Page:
What? You’re not using CloudFlare? It’s really easy to get yourself setup and I can go on-and-on about why you should – in fact, I do in this post on why you should use CloudFlare. At this point, let’s assume you’ve joined the rest of us powering our sites through CloudFlare. Well by now, your DNS has been taken over and you may want to setup Google Apps email. If so, here are instructions on how to properly setup your DNS entries to play nice together.
There are 2 types of entries to configure / add to your DNS zone. Google Apps does a good job of walking you through this, and so does this CloudFlare knowledgebase. entry, but I find sometimes seeing it visually clears up any doubts. After all, we want to get it right the first time. So here’s what we’re going to add as instructed by Google Apps:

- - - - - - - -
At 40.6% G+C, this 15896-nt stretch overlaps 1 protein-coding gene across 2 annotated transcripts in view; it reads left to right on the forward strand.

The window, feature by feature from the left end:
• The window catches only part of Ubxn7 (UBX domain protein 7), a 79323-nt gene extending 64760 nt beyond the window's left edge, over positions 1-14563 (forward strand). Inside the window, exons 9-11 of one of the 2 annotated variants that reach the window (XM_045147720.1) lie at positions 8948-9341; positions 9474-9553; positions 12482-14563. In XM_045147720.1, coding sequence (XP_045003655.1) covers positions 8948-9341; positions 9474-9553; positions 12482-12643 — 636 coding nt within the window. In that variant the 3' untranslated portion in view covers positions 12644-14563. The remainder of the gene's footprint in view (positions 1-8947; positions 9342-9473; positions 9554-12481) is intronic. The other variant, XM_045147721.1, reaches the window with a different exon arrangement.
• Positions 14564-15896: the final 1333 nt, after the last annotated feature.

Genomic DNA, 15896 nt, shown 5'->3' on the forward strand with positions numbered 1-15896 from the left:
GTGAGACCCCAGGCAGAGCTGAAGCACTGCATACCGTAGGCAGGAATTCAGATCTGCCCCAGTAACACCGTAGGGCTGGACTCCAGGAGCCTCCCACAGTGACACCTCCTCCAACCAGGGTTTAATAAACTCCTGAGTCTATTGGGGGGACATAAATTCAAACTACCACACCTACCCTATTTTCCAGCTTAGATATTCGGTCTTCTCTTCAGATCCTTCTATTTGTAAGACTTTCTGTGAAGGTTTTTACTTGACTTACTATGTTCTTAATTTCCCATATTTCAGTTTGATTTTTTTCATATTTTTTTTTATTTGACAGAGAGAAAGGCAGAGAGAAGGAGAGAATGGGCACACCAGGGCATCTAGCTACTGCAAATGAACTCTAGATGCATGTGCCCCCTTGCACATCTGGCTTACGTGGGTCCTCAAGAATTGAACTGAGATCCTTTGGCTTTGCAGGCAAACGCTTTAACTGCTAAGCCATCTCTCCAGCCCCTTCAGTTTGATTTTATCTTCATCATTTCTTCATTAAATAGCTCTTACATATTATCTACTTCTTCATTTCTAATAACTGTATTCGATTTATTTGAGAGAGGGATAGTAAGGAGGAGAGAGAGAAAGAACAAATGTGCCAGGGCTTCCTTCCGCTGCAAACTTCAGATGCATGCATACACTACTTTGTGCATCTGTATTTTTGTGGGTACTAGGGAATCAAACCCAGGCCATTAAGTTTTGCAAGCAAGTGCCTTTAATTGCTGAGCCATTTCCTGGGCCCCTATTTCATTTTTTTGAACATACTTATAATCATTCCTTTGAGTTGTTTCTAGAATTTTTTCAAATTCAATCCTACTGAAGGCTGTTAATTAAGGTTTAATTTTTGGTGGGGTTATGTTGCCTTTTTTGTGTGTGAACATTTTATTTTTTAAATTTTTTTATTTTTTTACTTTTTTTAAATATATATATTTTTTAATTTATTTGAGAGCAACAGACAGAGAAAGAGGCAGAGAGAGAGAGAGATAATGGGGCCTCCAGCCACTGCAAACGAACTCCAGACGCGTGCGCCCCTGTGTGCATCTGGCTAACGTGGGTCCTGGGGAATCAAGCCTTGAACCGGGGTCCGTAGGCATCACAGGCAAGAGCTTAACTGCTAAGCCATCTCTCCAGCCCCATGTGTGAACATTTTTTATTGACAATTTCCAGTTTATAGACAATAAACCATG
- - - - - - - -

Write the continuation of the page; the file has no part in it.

Firstly, to setup Google Apps email, you will need to enter a CNAME entry to you DNS zone:
|Your URL prefix
When you setup this entry, be sure to deactivate CloudFlare from handling traffic on this entry. This means the cloud icon should be grayed out, not active (orange). There’s no need for CloudFlare to handle your mail as that’s not its purpose.
Next, Google Apps email requires that you add the following 5 MX entries to your DNS. These are necessary to ensure your email flows through to/from Google’s mail servers.
If you did all that correctly, your CloudFlare DNS entries will look like this:
Don’t forget to change yourdomain.com to your real domain URL. If you’ve completed these steps, you can now wait for the internet to propagate these DNS changes which can take anywhere from 1 hour to 48 hours. So get a drink, write something worthwhile, and check back later. If you have any questions, just leave a comment and I’ll do my best to help.